The New Horizon for Machine Learning in Supply Chain Optimization

Supply chain optimization practices focus on leveraging available data within your ecosystem to make smarter business and operations decisions. Organizations also use this data to make their supply chains more sustainable and eco-friendly. Traditionally, this data has typically been consolidated within enterprise resource planning (ERP) tools. ERP system supply chain integration has been a hot topic for years as companies seek to merge far-flung data into a single platform in order to achieve seamless analytics and increase efficiency.

Now, a new option that leverages advanced machine learning techniques for predictive analytics is coming on the scene, ushering in a new wave of innovation in supply chain optimization.

As presented at the recent AspenTech Optimize conference, ML-rich techniques can be applied to operations like manufacturing execution systems (MES) to collect more detailed data than ever before. Automated MES can deliver meaningful intelligence that showcases how long it takes to manufacture a product, how often your manufacturing equipment breaks down and how much scrap you produce in the process – down to the part level.

Case Study: Machine Learning for Customer Satisfaction

One of the case studies presented at Optimize looked at how an automotive manufacturing company used ML-based predictive analytics to overcome countless barriers throughout a difficult year in the automotive sector. Working with Profit Point and AspenTech, the company was able to wrestle with a vast dataset to alert customers to manufacturing delays connected to circumstances outside of their control.

By interpreting the external data and applying it to their cycle time for product development, the manufacturer was able to predict new timelines. They also predicted issues like mechanical failures, cycle time delays or poor raw material quality to notify customers early and offer a recommended course of action. Despite a pandemic, chip shortage and oxygen scarcity, the manufacturer was able to maintain a high-level of customer confidence and profitability throughout a hectic time for all.

Case Study: Supply Chain Sustainability

We also heard from a spokesperson from the European Commission on Energy, who works in the petroleum industry. Most petrol companies use linear processes that go from creation to use in the field, to the dump. The Commission is looking to add machine learning to their supply chain optimization policy plans to get recycling inserted into existing processing streams.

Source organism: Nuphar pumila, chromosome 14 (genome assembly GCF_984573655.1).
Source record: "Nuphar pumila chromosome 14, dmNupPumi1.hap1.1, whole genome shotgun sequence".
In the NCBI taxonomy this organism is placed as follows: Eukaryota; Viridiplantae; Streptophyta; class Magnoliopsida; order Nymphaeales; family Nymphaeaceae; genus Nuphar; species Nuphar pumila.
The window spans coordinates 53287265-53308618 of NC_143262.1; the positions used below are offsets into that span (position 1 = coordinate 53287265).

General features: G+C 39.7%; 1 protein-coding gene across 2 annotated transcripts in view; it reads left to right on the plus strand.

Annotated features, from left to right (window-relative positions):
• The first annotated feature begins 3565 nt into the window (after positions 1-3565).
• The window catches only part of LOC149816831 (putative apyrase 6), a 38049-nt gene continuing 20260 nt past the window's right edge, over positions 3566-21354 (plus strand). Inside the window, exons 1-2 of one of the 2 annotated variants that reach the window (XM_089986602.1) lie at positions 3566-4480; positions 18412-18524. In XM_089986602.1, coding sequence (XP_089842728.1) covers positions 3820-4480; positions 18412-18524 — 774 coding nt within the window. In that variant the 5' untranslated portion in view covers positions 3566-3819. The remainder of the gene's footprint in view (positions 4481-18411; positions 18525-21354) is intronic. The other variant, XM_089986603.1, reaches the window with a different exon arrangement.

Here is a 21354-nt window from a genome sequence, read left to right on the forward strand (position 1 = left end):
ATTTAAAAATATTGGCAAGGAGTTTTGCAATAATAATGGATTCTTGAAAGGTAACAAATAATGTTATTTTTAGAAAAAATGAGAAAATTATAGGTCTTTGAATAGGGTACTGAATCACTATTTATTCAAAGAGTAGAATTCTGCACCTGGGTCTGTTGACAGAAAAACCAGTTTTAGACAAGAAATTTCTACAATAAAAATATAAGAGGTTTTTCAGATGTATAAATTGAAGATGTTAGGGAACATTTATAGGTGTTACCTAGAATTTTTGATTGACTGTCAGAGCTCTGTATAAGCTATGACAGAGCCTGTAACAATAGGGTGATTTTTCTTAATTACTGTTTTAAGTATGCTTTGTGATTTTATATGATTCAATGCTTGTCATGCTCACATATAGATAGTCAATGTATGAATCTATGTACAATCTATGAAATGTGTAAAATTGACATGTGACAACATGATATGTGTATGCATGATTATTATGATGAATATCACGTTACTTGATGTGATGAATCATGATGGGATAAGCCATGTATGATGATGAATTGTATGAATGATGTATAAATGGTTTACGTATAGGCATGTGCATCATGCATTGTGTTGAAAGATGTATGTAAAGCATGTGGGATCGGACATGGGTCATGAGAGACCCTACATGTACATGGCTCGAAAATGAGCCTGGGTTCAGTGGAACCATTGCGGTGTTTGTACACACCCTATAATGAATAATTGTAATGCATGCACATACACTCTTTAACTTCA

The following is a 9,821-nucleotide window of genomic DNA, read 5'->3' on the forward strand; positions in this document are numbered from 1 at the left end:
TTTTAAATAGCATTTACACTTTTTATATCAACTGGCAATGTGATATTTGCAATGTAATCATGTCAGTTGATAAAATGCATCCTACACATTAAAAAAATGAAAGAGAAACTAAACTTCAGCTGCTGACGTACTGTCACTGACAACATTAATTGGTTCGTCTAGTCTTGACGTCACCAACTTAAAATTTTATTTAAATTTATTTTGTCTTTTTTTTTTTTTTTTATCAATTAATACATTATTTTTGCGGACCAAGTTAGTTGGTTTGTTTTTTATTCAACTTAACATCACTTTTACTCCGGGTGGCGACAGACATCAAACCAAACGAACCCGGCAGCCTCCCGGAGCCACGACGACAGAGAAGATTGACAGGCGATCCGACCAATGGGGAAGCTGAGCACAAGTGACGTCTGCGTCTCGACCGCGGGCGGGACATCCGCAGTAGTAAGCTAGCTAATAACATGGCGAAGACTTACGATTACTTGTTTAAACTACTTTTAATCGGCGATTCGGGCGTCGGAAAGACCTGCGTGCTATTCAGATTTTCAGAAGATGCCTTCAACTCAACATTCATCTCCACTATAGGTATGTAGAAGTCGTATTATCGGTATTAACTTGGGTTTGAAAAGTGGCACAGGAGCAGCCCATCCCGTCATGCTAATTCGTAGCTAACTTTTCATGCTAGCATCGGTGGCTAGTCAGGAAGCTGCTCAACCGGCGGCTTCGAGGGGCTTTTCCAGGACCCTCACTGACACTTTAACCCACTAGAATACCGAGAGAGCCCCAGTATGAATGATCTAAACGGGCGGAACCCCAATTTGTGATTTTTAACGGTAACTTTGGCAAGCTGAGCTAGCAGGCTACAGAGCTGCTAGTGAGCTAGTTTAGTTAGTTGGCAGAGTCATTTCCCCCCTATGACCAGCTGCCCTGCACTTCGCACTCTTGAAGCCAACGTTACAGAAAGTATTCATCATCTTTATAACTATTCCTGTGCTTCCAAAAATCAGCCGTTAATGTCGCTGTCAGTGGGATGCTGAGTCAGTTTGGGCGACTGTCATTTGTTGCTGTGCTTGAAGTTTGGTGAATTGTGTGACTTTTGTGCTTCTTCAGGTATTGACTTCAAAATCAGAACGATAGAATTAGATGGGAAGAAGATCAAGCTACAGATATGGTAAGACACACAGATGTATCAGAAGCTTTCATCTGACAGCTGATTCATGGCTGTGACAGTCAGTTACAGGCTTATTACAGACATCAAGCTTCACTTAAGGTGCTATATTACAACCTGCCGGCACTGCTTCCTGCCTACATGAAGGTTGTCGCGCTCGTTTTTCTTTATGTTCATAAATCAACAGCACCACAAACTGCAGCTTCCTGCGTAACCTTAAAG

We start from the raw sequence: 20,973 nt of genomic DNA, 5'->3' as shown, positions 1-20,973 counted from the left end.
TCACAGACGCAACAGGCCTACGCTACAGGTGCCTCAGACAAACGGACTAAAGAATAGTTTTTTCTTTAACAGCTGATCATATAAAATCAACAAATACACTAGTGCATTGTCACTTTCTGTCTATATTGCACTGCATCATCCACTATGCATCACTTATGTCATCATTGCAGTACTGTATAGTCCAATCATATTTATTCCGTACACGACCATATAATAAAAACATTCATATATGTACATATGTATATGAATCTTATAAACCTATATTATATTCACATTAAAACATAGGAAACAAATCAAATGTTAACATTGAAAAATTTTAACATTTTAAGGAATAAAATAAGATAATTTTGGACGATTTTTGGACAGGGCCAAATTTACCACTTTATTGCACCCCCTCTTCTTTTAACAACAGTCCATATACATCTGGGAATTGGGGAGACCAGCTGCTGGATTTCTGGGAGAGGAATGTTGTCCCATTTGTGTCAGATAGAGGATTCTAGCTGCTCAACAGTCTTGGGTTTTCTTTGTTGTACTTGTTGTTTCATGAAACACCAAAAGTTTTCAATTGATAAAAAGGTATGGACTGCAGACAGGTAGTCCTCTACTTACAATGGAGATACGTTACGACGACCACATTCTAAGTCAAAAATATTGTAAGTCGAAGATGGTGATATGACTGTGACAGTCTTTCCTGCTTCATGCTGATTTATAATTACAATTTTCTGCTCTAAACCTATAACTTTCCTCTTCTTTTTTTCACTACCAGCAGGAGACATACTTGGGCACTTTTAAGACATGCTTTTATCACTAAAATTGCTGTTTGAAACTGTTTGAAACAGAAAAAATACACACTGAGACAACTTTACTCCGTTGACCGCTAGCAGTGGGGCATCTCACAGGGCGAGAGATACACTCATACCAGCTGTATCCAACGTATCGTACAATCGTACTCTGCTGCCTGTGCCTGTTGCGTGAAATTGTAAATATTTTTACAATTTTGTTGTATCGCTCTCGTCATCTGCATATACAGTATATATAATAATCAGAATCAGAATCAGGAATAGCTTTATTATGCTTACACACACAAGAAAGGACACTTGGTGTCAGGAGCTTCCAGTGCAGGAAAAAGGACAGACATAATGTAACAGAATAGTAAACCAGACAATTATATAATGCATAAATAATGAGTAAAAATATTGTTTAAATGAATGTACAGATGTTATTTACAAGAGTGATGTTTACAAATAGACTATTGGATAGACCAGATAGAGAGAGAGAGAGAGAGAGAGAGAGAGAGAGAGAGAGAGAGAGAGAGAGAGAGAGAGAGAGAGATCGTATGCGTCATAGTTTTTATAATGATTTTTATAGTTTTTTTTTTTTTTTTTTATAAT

It was interesting and inspiring to hear about the Commission’s goals using emerging technology. As Nilgun reviewed in her article outlining 7 steps to achieve a more sustainable supply chain, success in sustainability largely depends on establishing and sticking to policies and procedures.

The presentation also reminded me of the work we did years ago for a client who wanted to recycle old appliances. This organization collected the appliances, shredded them and then recycled them into raw materials that could be sent to the smelter and made into something completely new, meaningful and profitable.

Machine Learning’s Impact on People, Process and Technology

Now that we know this technology exists, the question remains: what are we going to do with it? Once we understand the end goal, we can manipulate it to achieve the desired outcome. But even before we get here, it’s important to consider how to take any initiative from simply successful to sustainable.

We always encourage our clients that the goal should be to establish a system that will survive their tenure at the company. This way of thinking often involves additional steps and tasks beyond simply adopting a new technology platform. It requires wholesale change for the company’s culture, employee expectations and tools. This is by necessity a multi-pronged approach that should be considered and implemented thoughtfully to guide change management toward a new way of working.

We want to help you through this process and have decades of experience helping customers achieve meaningful change. Learn more about our 5-step approach to sustained supply chain optimization.

About Jim Piermarini

Jim has extensive experience in the chemical industry, including ten years working in a plant and twenty additional years working with businesses to improve their supply chains.

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